Crimson staff writer
Andrew W. D. Aoyama
Though the museum he funded on Quincy Street, the “miracle” that affirmed Harvard’s commitment to fine arts education, was erected to honor Arthur Sackler’s patronage of the arts during his lifetime, it has become to many a symbol of the forceful pharmaceutical advertising now implicated in thousands of overdose deaths.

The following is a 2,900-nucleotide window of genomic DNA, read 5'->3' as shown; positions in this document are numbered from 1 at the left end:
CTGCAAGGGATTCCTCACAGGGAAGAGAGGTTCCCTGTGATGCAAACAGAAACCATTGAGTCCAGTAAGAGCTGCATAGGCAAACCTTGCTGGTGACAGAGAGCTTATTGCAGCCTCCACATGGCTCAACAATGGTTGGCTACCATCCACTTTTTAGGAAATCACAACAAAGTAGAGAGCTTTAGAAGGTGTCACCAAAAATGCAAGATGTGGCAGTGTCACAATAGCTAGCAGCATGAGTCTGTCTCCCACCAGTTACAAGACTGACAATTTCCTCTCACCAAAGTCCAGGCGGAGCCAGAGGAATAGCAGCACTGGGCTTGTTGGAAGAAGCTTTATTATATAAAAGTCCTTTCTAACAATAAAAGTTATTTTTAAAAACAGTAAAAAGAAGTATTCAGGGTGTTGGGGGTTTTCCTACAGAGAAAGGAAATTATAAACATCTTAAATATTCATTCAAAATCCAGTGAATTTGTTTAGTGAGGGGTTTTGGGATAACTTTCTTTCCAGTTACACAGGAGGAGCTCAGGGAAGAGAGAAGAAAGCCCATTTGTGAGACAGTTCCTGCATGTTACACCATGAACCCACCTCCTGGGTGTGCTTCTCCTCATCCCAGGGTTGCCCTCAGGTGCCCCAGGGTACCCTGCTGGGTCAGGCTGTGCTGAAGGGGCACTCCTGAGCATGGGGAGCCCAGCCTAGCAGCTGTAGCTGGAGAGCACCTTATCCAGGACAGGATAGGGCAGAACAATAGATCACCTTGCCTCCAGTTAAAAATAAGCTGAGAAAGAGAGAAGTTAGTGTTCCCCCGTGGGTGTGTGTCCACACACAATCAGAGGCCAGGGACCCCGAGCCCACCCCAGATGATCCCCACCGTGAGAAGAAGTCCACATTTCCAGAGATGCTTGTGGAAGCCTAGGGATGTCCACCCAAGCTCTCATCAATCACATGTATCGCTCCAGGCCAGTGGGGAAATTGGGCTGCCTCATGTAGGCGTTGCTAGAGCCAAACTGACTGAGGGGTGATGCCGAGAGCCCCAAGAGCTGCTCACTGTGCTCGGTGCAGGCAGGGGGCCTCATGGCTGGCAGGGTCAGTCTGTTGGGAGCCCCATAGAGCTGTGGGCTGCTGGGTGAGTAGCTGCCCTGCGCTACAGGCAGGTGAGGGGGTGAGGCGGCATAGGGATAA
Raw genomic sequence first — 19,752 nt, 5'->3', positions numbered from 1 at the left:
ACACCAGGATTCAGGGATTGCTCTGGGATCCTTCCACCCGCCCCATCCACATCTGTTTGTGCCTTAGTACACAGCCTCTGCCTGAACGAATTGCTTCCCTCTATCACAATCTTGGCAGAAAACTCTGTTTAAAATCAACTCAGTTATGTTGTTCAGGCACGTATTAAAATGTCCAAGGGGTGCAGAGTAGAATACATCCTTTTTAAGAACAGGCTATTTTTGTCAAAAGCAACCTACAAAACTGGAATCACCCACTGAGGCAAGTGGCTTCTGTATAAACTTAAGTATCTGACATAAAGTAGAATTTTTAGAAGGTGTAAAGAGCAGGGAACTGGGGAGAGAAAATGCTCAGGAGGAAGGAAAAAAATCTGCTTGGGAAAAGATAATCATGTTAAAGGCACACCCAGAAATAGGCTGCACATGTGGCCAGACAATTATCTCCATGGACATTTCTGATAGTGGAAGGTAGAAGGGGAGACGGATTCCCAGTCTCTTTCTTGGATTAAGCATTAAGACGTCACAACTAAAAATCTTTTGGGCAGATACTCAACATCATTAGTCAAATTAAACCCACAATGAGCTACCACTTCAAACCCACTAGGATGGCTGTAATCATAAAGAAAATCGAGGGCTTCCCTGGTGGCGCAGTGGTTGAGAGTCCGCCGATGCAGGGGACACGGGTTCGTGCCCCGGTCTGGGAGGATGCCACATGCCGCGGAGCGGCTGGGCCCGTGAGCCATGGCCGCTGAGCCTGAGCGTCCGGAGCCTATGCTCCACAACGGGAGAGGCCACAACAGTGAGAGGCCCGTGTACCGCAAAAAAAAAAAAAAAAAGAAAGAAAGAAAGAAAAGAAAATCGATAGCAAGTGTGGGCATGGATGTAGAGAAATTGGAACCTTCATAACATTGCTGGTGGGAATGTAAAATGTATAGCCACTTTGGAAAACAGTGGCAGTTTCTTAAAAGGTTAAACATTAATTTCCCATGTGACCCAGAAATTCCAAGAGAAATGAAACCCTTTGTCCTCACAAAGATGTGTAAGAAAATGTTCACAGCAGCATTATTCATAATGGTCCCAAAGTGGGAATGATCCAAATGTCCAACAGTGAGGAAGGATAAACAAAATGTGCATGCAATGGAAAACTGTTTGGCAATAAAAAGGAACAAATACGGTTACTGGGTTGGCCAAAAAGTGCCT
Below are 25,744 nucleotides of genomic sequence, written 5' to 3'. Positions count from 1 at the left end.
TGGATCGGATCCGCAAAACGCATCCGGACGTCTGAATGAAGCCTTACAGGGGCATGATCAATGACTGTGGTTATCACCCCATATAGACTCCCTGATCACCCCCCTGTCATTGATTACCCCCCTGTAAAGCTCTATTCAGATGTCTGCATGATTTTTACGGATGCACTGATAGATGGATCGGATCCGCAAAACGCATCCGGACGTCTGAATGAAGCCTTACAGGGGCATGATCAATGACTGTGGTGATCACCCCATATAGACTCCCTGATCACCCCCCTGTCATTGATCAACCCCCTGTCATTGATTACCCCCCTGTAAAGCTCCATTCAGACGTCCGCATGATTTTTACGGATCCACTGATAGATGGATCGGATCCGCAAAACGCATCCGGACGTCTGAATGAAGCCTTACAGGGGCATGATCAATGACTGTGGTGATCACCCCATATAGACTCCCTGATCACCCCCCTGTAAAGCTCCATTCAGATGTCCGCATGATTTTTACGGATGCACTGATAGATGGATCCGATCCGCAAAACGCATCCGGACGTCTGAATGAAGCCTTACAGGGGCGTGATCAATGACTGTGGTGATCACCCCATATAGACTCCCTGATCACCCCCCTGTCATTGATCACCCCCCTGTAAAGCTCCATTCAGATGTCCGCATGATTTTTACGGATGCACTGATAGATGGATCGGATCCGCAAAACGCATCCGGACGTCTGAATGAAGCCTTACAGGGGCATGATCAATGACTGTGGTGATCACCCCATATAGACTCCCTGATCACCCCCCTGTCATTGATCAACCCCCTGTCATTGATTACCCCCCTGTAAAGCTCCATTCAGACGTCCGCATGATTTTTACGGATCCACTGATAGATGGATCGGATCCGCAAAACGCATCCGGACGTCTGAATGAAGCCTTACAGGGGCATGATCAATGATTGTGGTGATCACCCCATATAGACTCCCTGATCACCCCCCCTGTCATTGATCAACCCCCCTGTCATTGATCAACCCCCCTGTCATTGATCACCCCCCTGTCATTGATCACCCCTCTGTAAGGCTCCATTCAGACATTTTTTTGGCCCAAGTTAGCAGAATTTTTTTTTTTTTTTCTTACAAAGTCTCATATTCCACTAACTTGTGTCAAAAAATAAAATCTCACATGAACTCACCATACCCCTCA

Should Bill Bartley have to leave the neighborhood, he will take a piece of its history with him. Yet his departure would be but one of many, part of a long, gradual erosion of the landmarks that have distinguished Harvard Square for many years. And as the face of the Square changes, small business owners have no choice but to confront a version of the neighborhood’s future that may no longer save space for them.